On April 20th, the last pitch Hamels threw to a lefty was a changeup to Jason Castro for a swinging strike three. Over his next five starts, he threw 73 pitches to lefties and not a single one of them was a changeup. It wasn’t until the third time he faced Gregory Polanco in his most recent start that he finally unleashed a change against a lefty. Interestingly enough, he followed that changeup immediately with another one, representing his only two changes against left-handers for the entire month.

Throwing changeups to same-side batters can be dangerous because the arm-side run of the pitch can cause it to run directly into the opponent’s bat, but Hamels’ “feel” of the pitch has historically given him the confidence and command necessary to make it a legitimate offering regardless of the handedness of the batter. The fact that he’s avoiding the pitch to lefties now is a glaring sign that he’s not currently as comfortable with the pitch as he has been throughout his career.

The news isn’t all bad — far from it. Hamels has demonstrated an impressive ability to adapt and succeed without his best stuff. In 37 innings during the month of May, Hamels struck out 44 batters and walked just 12. He did run into difficulties with the long ball, however, allowing eight homers (including three on changeups) which contributed to 21 runs allowed, 16 of which were earned, and a resulting ERA of 3.89. That’s a mediocre figure under normal circumstances, but hardly the disaster one might expect from a pitcher who is struggling with his best pitch. An important part of his success this season to date has been the fact that his cutter has picked up the slack for his changeup, with opponents currently hitting a measly .171/.277/.268 against the cutter.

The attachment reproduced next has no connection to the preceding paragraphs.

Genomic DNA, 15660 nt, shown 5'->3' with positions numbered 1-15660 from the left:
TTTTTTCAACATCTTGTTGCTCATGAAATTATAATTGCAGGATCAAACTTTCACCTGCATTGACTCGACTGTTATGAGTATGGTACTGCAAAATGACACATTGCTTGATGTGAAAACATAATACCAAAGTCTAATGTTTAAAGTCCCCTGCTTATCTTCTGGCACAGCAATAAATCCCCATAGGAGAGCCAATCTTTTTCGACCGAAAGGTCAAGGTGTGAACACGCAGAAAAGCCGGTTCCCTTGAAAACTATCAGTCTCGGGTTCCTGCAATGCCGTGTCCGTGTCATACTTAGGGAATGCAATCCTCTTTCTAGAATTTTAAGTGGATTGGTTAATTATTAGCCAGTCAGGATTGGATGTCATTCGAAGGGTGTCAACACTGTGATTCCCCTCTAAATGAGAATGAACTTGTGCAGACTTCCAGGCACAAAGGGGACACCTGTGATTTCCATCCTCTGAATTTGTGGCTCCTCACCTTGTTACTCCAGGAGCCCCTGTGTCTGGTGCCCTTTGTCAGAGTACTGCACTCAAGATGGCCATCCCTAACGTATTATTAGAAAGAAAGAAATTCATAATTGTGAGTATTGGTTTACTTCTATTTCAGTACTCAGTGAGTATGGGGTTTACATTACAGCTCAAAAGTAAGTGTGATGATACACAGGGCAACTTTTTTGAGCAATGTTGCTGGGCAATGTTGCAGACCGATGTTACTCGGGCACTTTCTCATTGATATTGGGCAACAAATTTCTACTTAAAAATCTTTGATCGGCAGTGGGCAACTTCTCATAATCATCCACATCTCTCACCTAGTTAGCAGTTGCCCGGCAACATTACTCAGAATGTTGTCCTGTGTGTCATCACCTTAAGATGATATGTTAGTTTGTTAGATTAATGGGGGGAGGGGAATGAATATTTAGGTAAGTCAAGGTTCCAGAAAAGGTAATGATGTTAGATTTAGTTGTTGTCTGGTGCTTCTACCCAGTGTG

Overall, Hamels currently sports the best contact rate (71%) of his career and the best strikeout rate (25%) since his rookie season. He’s making do with his diminished arsenal, which is promising, considering there’s no reason to expect his changeup won’t come back. Whenever his feel of the changeup returns, Hamels will be in position to go back to pulling strings and Bugs Bunny-ing his way through lineups — this time with the added knowledge that he has the ability to succeed without his signature pitch.

Corinne Landrey writes for FanGraphs and MLB.com's Cut4 site. Follow her on Twitter @crashlandrey.

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7 years ago

Where did his changeup go? I think it dropped off the table.

I’ll see myself out.